Legalism is defined as excessive adherence to laws and rules. It steals, kills, destroys, and robs the Christian of freedom — even if enforced (or applied) with the best of intentions. So the question is, as Christians and mentors, how do we lead well and put legalism in check? Let’s unpack this…

Look at the complexity of legalism through the lens of scripture. Paul lays out some basic biblical guidelines in Colossians 2:16-21. While writing to his friends in Colossae, he says, “Therefore, let no one pass judgment on you in questions of food and drink, or with regard to a festival or a new moon or a Sabbath…. If with Christ you died to the elemental spirits of the world, why…. do you submit to regulations [such as] — “do not handle, do not taste, do not touch….” Paul goes on to explain that the gift of Christ is to be alive in Christ. He does not condone hedonism, but instead, is emphatically pushing against the religious systems that rely on legal definitions of perfection.

This push against legalism beckons us to embrace the freedom we have in Christ through His redemption.

In fact, it is our brokenness and failures (not perfection) that serve as a constant reminder of our desperate need for Him!

Once you embrace your own freedom in Christ, you can lead others along the same path as well. As you guide those under your care, do so with a gracious and tender spirit so that they do not see the harshness of rules, rules, rules. Be “imitators of God,” and “walk in love,” as Ephesians 5:1 instructs us to do. Just because there are rules and guidelines does not mean it is legalism — there is a difference between legalism and orderliness. There is a way to guide, give guidelines, and create order for the sake of everyone in your home, on your team, or in the classroom. Inevitably, this orderliness involves consequences. With that being said, when allowing consequences, do not do so with an air of legalism — or hyper-focus on failure — but do so with grace.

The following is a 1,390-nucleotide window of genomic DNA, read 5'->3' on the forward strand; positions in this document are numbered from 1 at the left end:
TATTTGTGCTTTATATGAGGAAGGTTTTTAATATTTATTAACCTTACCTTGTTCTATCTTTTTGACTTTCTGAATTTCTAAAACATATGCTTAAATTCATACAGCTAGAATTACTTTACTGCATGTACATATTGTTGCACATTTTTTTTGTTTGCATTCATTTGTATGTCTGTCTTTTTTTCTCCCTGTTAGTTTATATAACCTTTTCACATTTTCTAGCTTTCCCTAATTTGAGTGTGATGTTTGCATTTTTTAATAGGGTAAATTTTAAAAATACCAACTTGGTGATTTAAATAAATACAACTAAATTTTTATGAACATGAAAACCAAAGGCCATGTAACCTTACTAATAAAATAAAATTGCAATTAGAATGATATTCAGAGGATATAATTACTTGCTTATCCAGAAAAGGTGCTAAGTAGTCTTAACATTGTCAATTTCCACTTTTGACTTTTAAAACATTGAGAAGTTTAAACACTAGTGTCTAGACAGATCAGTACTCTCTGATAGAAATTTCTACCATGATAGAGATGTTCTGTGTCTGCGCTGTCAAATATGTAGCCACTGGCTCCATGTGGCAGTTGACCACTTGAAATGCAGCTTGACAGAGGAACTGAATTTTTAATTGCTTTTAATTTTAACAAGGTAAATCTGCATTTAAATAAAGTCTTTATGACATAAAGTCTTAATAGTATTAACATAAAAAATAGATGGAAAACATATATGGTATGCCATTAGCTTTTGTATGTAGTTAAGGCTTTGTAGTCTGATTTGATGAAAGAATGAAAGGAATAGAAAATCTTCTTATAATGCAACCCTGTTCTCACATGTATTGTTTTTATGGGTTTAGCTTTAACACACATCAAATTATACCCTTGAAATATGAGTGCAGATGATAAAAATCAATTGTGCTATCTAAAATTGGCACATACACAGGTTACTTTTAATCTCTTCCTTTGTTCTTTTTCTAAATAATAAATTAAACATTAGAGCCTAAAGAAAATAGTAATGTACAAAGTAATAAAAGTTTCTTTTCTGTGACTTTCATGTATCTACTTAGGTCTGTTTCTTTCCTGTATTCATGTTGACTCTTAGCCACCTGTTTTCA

Isn’t it wonderful that we, as Christians, have so much more than the rules of religion… we can have a relationship with God Himself!? Not only a relationship, but one filled with grace and freedom! “But if you are led by the Spirit, you are not under the Law,” (Galatians 5:18). Let’s be Spirit-led mentors that cast away the weight of legalism from our lives and embrace the freedom Christ offers us.